Some might be surprised to learn of The Church of Jesus Christ of Latter-day Saints’ presence in the Middle East, given the social and political realities in the area. But the Church is actually thriving in a number of these areas, led primarily by expatriate and immigrant workers. Such is the case in the small Persian Gulf nation of Kuwait, which just granted the Church official recognition. Prior to the Church’s recognition, seven other Christian churches were officially recognized: the Roman Catholic Church, the Coptic Orthodox Church, the National Evangelical Church Kuwait (Protestant), the Armenian Orthodox Church, the Greek Orthodox Church, the Greek Catholic Church, and the Anglican Church.
Kuwait’s constitution provides for freedom of religion so long as the practicing of said religion does not hinder the public order in any way, and Latter-day Saints in the area report being able to operate freely and without government interference. Kuwait allows for such diversity because roughly two-thirds of Kuwait’s residents are not citizens, hailing from other parts of the non-Islamic world. Overall, Kuwait is among the more tolerant and diverse Middle Eastern countries.
Then what does official recognition mean, and what are the benefits? The Church Newsroom release states that recognition “allows local leaders to better serve the needs of members in Kuwait,” which is a fine way of not saying much. According to the US State Department, the process for registration as an officially recognized church is unclear, but officially recognized entities deal with a number of government agencies have open “files” at the Ministry of Social Affairs and Labor, which “enables them to bring in pastors and staff necessary to operate their churches.” Three Churches, Catholic (including Roman Catholic and Maronite), Anglican, and Protestant, enjoy “full recognition” under the government, which enables them to operate compounds officially recognizes as churches. The other four (and now five with The Church of Jesus Christ of Latter-day Saints) are allowed to function openly, hire employees, invite religious speakers, etc., but their compounds are only registered as private homes. Cumorah.com states that even fully registered churches face difficulty acquiring additional land for places of worship, which the State Department corroborates by explaining that the two Catholic churches in Kuwait are severely overcrowded.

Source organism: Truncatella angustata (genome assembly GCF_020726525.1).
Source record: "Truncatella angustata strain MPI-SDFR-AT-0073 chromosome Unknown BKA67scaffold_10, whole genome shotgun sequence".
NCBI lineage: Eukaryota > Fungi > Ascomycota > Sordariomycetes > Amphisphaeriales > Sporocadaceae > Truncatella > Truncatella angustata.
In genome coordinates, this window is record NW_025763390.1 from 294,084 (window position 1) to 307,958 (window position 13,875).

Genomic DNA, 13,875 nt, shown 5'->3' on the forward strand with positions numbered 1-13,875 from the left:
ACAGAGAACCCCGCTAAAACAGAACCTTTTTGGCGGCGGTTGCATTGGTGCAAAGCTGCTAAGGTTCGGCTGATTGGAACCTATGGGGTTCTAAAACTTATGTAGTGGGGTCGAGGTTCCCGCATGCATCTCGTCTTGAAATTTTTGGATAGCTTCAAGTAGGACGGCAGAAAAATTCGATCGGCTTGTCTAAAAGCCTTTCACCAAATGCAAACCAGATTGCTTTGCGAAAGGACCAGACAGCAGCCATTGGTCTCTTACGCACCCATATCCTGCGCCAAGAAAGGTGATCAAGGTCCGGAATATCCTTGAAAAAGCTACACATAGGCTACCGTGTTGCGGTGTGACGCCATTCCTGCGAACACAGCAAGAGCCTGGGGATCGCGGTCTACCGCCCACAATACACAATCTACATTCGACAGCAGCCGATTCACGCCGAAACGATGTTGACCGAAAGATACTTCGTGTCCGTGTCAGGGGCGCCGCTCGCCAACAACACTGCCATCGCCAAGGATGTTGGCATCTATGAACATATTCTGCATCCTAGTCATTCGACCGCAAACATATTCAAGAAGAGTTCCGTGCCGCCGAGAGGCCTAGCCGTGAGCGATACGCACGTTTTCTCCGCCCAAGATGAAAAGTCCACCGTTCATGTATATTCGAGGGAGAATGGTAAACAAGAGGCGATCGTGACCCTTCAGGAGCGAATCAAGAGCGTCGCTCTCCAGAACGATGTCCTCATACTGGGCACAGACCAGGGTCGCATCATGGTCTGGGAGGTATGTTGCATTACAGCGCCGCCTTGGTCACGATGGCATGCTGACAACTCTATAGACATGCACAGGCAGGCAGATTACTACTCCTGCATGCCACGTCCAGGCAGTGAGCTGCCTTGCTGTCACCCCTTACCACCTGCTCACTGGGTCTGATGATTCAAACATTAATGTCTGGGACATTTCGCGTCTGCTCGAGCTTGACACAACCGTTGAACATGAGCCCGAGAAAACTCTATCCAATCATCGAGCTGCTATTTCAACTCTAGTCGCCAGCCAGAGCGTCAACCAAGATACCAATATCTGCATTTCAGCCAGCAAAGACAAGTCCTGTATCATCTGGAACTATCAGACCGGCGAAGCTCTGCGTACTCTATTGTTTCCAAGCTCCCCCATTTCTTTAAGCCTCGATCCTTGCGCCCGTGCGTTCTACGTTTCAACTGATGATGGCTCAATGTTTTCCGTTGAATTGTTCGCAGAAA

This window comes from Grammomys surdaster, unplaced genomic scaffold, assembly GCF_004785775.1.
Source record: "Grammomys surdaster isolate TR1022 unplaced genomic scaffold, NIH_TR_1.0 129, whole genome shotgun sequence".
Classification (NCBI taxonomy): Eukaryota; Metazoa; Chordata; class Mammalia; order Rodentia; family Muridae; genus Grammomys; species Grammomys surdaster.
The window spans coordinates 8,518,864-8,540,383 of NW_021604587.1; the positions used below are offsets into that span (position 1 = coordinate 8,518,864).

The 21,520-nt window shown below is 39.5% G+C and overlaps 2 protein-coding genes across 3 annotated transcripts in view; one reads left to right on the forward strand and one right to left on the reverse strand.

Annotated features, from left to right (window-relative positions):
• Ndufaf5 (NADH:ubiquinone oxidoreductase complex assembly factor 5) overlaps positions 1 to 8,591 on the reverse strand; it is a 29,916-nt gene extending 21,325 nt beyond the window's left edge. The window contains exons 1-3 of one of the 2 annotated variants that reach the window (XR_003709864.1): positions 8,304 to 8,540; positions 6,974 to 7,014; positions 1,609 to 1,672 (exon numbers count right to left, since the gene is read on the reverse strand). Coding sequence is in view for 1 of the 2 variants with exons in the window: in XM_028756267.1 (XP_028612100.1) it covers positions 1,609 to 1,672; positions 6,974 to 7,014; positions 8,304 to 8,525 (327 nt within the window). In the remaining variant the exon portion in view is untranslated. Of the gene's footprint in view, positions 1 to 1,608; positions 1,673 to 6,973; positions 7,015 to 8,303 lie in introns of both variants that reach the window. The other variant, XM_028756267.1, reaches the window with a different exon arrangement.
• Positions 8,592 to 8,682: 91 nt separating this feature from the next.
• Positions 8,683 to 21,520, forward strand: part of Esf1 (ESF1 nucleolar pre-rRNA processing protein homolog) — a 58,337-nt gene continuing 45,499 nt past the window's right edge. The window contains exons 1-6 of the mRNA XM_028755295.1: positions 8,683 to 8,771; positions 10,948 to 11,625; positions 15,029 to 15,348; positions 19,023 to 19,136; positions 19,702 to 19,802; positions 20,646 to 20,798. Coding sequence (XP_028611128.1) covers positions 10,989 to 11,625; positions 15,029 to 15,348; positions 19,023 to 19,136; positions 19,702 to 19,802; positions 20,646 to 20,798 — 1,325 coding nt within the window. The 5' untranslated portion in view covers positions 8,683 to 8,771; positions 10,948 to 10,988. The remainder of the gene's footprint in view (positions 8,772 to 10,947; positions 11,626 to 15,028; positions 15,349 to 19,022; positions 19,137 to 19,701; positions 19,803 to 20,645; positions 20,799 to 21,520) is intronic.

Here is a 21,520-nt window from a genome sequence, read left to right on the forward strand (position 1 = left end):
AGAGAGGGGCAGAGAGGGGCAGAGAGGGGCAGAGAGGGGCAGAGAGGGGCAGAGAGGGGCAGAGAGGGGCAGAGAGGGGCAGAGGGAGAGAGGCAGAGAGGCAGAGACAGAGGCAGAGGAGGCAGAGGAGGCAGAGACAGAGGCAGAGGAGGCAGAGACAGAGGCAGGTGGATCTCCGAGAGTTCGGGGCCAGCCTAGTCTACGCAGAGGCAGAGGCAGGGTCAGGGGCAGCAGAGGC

So it appears the primary benefit will be allowing Latter-day Saints to be a shade more out in the open, as well as making the Church part of the institutionalized churches in Kuwait. And now the Kuwait Ward can apparently invite speakers from out of town!
Bishop Terry Harradine of the Kuwait Ward, expressed his gratitude for the government’s decision:
“We are grateful to the Government of Kuwait and in particular to His Highness, Sheikh Sabah Al-Ahmad Al-Jaber Al -Sabah, Emir of Kuwait, for his exemplary leadership in allowing freedom of worship in the State of Kuwait, in particular for the expatriate workforce,” later adding, “We appreciate the assistance and guidance of the Kuwait Ministry of Awqaf and Islamic Affairs for their assistance in promoting religious tolerance within the country.”
The Church has one ward in Kuwait, with approximately 300 members on the rolls. The Kuwait Ward is part of the somewhat mysterious Manama Bahrain Stake, which, due to political issues, appears to only contain two wards when in reality, the Church has units in a certain large and influential country to the south of Kuwait.
The Book of Mormon was fully translated into Arabic in 1986. In 2017, the Church announced its intent to produce a triple combination in Arabic. The project is ongoing.
Kuwait is not the first country in the region to grant the Church official recognition. The United Arab Emirates, home to a cool new meetinghouse (and we think someday soon, a temple) recognizes the Church, and religiously tolerant Bahrain openly allows church activity. As of 2018, the Church still does not have legal recognition by the government of Qatar.
Extra points if you’ve ever met someone who served a mission in Iran prior to the revolution! It happened!